Stories from the NFCCA Newsletter, the “Northwood News”

Northwood News ♦ February 2019

President’s Message

By Sharon Canavan

Happy New Year!  The weatherman’s prediction for the first snowfall of 2019 was a bit conservative.  To quote Jimi Hendrix, “Now if 6 turned out to be 9” or even the 11 inches measured on my deck!  Although a bit late, this is a chance to remind everyone that unshoveled sidewalks are much more than a simple inconvenience.  Children need to get to school safely and cleared sidewalks allow us to enjoy our walkable community.  NextDoor and the NFCCA listserve turned out to be handy resources to connect with individuals who wanted to earn extra money shoveling snow.

At the December meeting, we heard from our Council member, Tom Hucker, who was re-elected in November and will continue to serve on the Council’s Transportation, Infrastructure, Energy, and Environment Committee, as well as on the Public Safety Committee.  After a brief overview of the County Council and its operations, he discussed the County budget and steps to develop a savings plan to address the county’s $44 million budget shortfall.  He also highlighted upcoming legislation, including a ban on outdoor smoking at restaurants, licensing for Airbnbs, and small cell towers.

In particular, Hucker’s remarks focused on the Council’s previous legislative efforts to address the placement of small cell towers that support 5G and other advanced wireless infrastructure.  Longstanding federal law restricts local governments’ ability to prohibit cell towers.  Hucker explained the Council considered a bill addressing issues related to small cell towers, and he was able to secure amendments to preserve residential protections and prohibit placement near child care centers and other sensitive sites.  Ultimately, Council President Hans Riemer withdrew the bill from consideration last October when the Council was unable to reach a consensus on final legislation.  However, this issue is expected to arise again in the new session.  Hucker specifically underscored his support for providing transparency, ensuring nearby residents receive notice and the opportunity for a hearing, and preserving residential setbacks and height limits for small cell tower placement.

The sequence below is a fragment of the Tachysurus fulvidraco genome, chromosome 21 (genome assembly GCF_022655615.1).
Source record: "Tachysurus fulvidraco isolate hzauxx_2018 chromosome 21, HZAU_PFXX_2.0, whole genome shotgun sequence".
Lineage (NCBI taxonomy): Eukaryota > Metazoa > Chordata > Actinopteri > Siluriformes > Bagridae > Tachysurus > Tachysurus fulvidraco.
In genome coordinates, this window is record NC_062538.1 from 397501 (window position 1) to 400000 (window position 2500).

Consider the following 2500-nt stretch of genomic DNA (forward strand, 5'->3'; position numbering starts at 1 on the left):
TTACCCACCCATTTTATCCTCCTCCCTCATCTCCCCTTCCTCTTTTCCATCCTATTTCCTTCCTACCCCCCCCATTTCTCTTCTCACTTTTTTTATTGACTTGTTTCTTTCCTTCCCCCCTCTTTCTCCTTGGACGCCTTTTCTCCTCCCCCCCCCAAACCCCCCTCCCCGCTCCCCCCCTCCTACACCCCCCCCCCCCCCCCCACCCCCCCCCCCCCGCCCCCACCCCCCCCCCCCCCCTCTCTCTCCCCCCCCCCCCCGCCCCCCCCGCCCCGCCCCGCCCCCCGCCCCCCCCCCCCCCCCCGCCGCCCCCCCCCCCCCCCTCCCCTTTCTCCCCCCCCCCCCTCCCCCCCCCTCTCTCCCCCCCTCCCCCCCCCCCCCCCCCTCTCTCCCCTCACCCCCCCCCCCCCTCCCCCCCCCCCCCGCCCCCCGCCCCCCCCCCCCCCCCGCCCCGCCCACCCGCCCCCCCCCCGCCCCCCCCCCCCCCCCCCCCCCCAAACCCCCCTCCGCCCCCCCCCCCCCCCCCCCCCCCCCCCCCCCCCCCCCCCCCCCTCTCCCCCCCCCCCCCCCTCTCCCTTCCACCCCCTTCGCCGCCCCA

With the holiday giving season in full swing, the December agenda also included a presentation by Michelle Whittaker, the Communications Manager at Manna Food Center, who described the organization’s charitable initiatives, one of which is active in our community.  Every month, on the second and fourth Saturdays, volunteers at the Manna Choice Pantry — located in the Four Corners Campus of the Silver Spring United Methodist Church — distribute nonperishable food items, meat, and fresh produce to dozens of Montgomery county residents.  Manna’s Choice Pantry model offers a shopping experience for families who can select the foods that are best for them based on what is available.

In other news, in late October, Maryland officials participated in a groundbreaking ceremony for the Bus Rapid Transit (BRT) that will run on Route 29 from Burtonsville to Silver Spring.  The BRT, or “FLASH” as it is now being called, is expected to be up and running by 2020.  The bus platforms in Four Corners will be separate from the existing bus stops for Metro buses and Ride-On buses.  The southbound stop will be on the sidewalk adjacent to the 4 Corners Pub parking lot between the gas station and shopping strip, and the northbound stop will be next to Blair High School.

The Montgomery County Department of Transportation (MCDOT), however, is working on the “U.S. 29 Mobility and Reliability Study” to evaluate conceptual alternatives to run FLASH buses in a dedicated roadway located in the median from White Oak to Sligo Creek.  Although a median busway could attract more riders by improving the run time for FLASH buses, drivability in Four Corners could be seriously impacted depending on which of the concept proposals is ultimately adopted.  Specifically, the study will evaluate concept proposals to restrict left turns from Route 29 into our community and nearby neighborhoods and to add four additional traffic lights between Lockwood Drive and the Beltway.

I always urge everyone who lives in our community to join us at the NFCCA meetings.  But this time I mean it.  In February, we will have a speaker from MCDOT who will discuss the “U.S. 29 Mobility and Reliability Study” and the various concepts proposed in the study.  This is your golden opportunity to come out, look at the proposals, and provide your feedback to the local government staff who will evaluate the impact these proposals could have on traffic in and around our neighborhood.  This meeting will be on Wednesday, February 13, at 7:30 p.m. in Forest Knolls Elementary School.  And while you are at it, mark your calendar for the second Wednesday in April, June, October, and December for NFCCA’s other upcoming meetings this year.    ■

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